How Poor Communication Affects Female Orgasmic Disorder
Female orgasmic disorder (FOD)—also refered to as anorgasmia—occurs when a woman experiences a partial or total inability to achieve orgasm during sex or masturbation. Recent research purports that FOD affects up to 28 percent of women in the United States and up to 46 percent in countries across Asia.
FOD can alienate both the sufferer and her sexual partners but can be more manageable with the help of good communication practices. As with any medical condition, understanding the symptoms, causes and preventive measures is important, but just as important is recognizing any psychological factors behind this disorder.
Lack of sexual fulfillment
Female orgasmic disorder is marked by extreme, regular difficulty reaching orgasm during any sort of sexual stimulation. It is different than just needing “something extra” to climax when penetrative sex alone isn’t effective. Women who experience this disorder often report it as something that prevents them from achieving orgasm even when they are sexually excited.
This lack of sexual satisfaction can cause significant damage to personal relationships. But because no FOD-specific prescription treatment options exist, working on relationship dynamics may be the best path to resolving this frustrating disorder.
Psychology, relationships & talking it out
Clinical evidence indicates that women in relationships with poor interpersonal communication channels have higher rates of female orgasmic disorder, and a couple’s inability to reconcile arguments or disagreements can also contribute to FOD.
Research from one study found that heterosexual, monogamous relationships were more likely to involve a woman with FOD if either she or the male partner reported consistent difficulty being able to establish boundaries and communication strategies with the other person.
The researchers hypothesized that blame plays a major role in the breakdown of dialogue, especially about whether FOD was due to the woman’s issues or the man’s. They were also able to hypothesize that women with a psychological origin for their female orgasmic disorder may routinely avoid interpersonal conflict with their partner, which creates even more unresolved tension that may worsen the condition.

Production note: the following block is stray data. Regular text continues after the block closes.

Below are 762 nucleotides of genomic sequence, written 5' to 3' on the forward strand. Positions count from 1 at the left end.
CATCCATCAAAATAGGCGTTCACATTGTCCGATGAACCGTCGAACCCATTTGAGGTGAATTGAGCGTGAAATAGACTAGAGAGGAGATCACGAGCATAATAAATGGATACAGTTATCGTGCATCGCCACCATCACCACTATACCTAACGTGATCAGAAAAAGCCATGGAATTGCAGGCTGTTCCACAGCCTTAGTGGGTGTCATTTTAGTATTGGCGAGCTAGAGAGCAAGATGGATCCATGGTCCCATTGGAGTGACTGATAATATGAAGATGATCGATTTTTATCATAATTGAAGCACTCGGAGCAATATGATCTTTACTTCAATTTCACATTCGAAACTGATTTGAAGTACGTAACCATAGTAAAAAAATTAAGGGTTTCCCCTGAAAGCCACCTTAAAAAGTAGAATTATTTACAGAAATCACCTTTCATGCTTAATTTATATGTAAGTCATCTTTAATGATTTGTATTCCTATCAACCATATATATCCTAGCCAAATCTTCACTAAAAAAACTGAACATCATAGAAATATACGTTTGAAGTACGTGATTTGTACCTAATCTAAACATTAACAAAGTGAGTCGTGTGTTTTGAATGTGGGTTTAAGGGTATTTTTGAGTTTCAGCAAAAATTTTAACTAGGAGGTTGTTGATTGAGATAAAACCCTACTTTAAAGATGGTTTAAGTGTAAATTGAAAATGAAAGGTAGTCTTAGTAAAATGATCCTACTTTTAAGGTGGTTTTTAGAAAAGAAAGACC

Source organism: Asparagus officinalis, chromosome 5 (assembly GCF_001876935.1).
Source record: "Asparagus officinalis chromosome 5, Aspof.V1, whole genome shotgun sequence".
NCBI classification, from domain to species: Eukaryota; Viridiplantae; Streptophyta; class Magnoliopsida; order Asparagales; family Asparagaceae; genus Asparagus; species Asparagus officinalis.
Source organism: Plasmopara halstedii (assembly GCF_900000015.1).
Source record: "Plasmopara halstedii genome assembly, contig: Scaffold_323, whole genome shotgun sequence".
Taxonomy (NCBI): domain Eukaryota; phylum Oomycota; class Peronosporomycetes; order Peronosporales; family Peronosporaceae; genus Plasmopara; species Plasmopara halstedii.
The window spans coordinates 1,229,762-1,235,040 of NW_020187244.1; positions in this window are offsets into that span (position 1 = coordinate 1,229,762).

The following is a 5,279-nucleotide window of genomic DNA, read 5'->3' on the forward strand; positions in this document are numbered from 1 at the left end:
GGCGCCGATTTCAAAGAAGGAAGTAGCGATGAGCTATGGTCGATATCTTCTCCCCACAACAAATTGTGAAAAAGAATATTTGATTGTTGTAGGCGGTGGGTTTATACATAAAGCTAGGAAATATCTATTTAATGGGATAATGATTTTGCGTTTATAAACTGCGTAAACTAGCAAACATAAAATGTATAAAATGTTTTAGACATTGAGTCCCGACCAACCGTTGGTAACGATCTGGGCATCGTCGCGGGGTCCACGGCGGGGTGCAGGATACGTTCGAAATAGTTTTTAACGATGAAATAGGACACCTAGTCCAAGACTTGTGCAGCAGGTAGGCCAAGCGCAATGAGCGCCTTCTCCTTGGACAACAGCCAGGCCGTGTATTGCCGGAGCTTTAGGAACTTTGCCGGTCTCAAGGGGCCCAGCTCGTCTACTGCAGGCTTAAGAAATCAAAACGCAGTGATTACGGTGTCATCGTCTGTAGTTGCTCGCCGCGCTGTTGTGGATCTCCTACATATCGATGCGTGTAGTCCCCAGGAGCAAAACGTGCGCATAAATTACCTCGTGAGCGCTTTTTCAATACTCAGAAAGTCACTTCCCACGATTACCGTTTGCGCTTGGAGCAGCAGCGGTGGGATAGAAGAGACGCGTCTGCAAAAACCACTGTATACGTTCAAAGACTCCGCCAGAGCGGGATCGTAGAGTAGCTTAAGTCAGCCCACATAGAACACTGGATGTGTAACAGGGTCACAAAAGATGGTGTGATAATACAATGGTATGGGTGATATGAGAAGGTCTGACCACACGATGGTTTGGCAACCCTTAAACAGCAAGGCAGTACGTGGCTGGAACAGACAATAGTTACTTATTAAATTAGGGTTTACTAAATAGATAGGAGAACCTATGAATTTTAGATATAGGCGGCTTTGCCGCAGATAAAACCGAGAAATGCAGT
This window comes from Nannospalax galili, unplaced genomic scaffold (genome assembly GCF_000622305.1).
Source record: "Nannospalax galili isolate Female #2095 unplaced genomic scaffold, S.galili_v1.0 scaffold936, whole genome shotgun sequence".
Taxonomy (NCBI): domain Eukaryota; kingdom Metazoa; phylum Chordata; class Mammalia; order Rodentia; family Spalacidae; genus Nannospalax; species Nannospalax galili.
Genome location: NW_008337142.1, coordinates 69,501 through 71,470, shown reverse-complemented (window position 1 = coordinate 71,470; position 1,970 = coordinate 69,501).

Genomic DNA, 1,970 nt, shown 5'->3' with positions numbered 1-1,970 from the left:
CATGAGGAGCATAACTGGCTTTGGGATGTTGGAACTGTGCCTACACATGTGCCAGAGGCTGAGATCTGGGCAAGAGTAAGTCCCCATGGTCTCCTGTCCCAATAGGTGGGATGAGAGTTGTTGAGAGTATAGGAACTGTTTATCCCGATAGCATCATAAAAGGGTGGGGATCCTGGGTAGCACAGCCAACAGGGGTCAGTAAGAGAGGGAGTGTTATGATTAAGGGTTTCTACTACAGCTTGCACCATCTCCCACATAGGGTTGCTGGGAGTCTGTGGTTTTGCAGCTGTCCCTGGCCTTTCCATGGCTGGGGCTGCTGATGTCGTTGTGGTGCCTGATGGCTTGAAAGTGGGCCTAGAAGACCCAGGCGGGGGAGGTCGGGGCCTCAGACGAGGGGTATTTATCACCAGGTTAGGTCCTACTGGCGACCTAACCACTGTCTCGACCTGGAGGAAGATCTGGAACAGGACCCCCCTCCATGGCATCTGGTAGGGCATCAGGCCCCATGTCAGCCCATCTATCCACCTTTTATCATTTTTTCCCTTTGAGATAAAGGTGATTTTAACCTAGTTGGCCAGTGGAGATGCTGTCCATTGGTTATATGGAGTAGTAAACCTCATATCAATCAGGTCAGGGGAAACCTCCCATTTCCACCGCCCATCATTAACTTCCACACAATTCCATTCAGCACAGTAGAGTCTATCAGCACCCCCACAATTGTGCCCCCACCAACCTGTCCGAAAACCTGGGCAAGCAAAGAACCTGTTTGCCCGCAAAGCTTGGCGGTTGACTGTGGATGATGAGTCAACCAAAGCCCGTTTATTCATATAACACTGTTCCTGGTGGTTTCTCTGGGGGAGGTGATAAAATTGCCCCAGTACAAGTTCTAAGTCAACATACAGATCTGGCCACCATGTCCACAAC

Establish a communication strategy
Relationships aren’t always easy, especially if one of you is dealing with female orgasmic disorder. However, communication is key.
Becoming and remaining open with each other may look like this:
- Set time aside for new experiences.
- Try new sex positions and toys without the pressure or expectation of orgasm.
- Be grateful for your partner, and show that gratitude.
- Listen to your significant other’s experience when it comes to female orgasmic disorder.
And last but not least, though it seems too good to be true, couples who orgasm together tend to stay together. In addition, couples who report satisfying sex say that trust and communication go hand in hand.
Quality, not quantity
Though FOD may make it difficult, or even impossible, for a woman to experience an orgasm, recognizing her difficulties might be the perfect opportunity to experiment a little and explore new ways to give each other pleasure. Even without an orgasm, you can both still experience intimacy and enjoyment.
Medical research seems to indicate a strong psychological aspect to female orgasmic disorder. With that in mind, a focus on communication, quality time and novel sexual experiences with your partner is a good first step toward attaining the big O.